When reports surfaced late last month that Goldman Sachs would likely begin a fresh round of job cuts, it came as a bit of a surprise. The firm closed 2012 with a strong fourth quarter and was said to have attacked its redundancy problem ahead of its competitors. Then this report came to light.
Commodity trading, a business Goldman has virtually owned throughout its history, took a worse-than-expected nosedive in 2012, with revenues falling 24% from a year earlier, according to research firm Coalition. Goldman suffered worse than others, watching its commodity revenues fall from $1.6 billion in 2011 to $575 million last year. In 2009, the firm generated $4.6 billion in revenue.
Goldman is not alone. Morgan Stanley reported a 20% drop in commodity revenues in 2012. J.P. Morgan saw a 16% dip. The report identified increased regulation and capital sensitivity as the main drivers behind the slump – factors that aren’t likely to change in coming years. In fact, more aggressive cap requirements and stricter regulations – like the Volcker rule – are on their way. Trading volumes and market volatility are also at recent lows.
With lackluster returns, staffing in commodities trading groups at large banks declined by nearly 6% last year, according to the report. The next victims may reside at J.P. Morgan, which grew its commodities business over the last few years while Goldman and Morgan Stanley took more of a wait-and-see approach. Industry experts told Reuters that J.P. Morgan may look to decrease costs in its commodities division – made up of around 600 people – to boost profitability. Stay tuned.
Not Enough to Stay (eFinancialCareers)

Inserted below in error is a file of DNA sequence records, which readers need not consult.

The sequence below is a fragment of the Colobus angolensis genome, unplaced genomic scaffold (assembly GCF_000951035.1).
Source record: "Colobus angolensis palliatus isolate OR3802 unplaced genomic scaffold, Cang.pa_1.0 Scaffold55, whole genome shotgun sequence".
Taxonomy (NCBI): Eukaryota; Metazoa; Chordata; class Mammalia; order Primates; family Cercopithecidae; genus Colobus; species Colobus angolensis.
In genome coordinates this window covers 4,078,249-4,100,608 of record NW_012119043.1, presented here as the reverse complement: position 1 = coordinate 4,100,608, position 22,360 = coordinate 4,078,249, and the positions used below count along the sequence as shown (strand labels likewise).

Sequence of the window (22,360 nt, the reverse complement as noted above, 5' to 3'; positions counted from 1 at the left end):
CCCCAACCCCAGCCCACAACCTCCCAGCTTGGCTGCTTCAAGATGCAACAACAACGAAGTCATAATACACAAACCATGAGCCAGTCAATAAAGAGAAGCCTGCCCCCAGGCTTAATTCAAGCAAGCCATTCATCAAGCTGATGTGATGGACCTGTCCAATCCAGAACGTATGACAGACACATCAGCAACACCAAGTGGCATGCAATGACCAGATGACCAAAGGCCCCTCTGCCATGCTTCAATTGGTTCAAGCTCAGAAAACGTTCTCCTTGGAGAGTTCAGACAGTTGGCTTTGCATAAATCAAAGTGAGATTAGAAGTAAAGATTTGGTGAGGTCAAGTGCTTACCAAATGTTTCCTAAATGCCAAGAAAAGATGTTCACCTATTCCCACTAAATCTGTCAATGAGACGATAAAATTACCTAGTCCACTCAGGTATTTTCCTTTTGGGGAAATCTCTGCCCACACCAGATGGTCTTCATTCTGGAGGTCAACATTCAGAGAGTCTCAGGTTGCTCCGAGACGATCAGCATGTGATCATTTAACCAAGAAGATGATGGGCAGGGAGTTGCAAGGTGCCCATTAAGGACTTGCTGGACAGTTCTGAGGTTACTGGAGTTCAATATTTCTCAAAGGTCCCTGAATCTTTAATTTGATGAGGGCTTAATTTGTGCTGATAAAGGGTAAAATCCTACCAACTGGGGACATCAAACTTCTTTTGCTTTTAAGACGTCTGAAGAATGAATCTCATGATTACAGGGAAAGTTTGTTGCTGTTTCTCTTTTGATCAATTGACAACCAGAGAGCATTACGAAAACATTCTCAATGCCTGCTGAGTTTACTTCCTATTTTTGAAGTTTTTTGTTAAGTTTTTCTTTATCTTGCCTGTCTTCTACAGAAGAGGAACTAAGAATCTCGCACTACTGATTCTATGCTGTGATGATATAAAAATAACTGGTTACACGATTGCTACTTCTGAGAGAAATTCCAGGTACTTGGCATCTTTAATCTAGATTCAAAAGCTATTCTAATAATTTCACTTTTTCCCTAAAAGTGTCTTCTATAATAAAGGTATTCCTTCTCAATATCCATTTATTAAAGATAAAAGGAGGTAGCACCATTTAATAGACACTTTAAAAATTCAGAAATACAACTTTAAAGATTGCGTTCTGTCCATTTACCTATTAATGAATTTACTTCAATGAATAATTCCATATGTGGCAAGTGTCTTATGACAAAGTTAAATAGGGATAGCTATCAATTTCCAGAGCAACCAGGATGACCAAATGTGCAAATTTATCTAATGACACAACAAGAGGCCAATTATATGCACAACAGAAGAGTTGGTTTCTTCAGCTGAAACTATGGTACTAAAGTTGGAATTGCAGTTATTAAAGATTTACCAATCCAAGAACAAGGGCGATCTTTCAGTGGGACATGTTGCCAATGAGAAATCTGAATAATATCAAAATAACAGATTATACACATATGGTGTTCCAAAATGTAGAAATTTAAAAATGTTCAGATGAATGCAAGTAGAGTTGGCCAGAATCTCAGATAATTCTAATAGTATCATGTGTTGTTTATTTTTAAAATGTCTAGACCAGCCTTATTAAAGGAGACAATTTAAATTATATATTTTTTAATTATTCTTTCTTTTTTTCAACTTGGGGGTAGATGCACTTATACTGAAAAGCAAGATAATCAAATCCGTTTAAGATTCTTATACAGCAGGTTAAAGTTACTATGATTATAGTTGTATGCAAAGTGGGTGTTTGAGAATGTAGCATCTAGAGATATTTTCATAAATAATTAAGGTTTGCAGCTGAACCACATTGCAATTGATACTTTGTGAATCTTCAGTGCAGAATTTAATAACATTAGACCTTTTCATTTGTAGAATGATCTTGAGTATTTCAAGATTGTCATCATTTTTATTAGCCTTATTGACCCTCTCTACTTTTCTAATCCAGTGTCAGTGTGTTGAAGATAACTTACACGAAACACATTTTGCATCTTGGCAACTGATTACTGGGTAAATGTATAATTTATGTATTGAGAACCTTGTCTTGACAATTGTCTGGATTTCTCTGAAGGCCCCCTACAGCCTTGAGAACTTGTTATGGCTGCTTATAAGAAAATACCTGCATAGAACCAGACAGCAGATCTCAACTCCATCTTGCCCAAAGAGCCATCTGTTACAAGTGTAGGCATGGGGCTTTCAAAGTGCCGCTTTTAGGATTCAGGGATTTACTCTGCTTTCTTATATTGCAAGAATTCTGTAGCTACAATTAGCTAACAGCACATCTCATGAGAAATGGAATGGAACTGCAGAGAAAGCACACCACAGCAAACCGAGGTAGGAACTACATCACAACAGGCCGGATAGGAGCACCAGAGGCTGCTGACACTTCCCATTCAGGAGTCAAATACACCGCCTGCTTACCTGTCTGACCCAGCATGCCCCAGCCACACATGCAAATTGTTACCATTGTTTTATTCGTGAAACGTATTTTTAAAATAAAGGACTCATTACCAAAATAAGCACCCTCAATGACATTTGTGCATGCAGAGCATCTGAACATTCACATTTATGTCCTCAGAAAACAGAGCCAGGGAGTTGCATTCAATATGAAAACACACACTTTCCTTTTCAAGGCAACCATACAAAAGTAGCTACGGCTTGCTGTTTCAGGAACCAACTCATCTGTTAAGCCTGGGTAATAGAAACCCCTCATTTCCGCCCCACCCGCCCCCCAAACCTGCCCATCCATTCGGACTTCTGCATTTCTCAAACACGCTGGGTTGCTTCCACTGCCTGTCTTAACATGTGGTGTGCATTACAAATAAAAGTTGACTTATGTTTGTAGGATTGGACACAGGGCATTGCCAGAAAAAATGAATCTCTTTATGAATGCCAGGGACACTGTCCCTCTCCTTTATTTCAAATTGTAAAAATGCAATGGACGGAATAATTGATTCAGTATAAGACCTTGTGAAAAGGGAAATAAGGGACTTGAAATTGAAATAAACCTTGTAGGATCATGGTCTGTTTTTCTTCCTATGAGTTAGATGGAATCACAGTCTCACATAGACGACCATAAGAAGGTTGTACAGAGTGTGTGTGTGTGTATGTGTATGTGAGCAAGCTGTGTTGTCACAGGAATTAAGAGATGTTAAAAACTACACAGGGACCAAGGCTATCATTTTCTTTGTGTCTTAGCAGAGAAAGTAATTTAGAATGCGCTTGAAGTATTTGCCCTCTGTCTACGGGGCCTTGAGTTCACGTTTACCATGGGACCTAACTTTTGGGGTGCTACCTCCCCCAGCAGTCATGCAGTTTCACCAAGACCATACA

Compensation for asset managers is up, but not enough to keep star performers. Many top employees will likely move on once bonuses are paid.
Know Any Good Consultants? (WSJ)
Spain's bank bailout fund plans to reach out to strategic consultants to develop a long-term strategy for managing its portfolio of nationalized lenders.
New Chairman for Goldman? (CNBC)
Goldman Sachs’ next shareholder meeting will include an important proxy vote. Investors will decide whether or not to strip Chief Executive Lloyd Blankfein of his chairman role.
A Call for Leniency (Bloomberg)
Zvi Goffer, a former trader at Galleon Group who was sentenced to 10 years in prison for insider trading, is asking a federal appeals court for an abbreviated sentence, claiming he was unfairly punished for pleading not guilty.
Check Your History (WSJ)
No one can argue that February’s job numbers weren’t overwhelmingly positive. But check your optimism slightly. The last two times we’ve seen a hiring boom, growth quickly subsided in the following months.
Pricey Boxer Shorts (Bloomberg)
Florian Homm, the German hedge fund manager who has spent the last five years on the run after being accused of defrauding investors, was arrested in Italy last week. The 53-year-old founder of Absolute Capital Management, who allegedly fled with $500,000 hidden in his underwear and luggage back in 2007, faces up to 75 years in prison.
Buzz Around the Office
Fairly Unobservant (NY Daily News)
Traffic cops in Michigan ticketed an illegally-parked pickup truck two days in a row, not realizing that a dead man was sitting in the passenger seat.
List of the Day: Getting Referrals
When it comes to getting a job, it’s often more about who you know than what you know. Here’s how to increase your chances of getting a referral.
- Tell people what you do for a living.
- Actively network online.
(Source: AOL Jobs)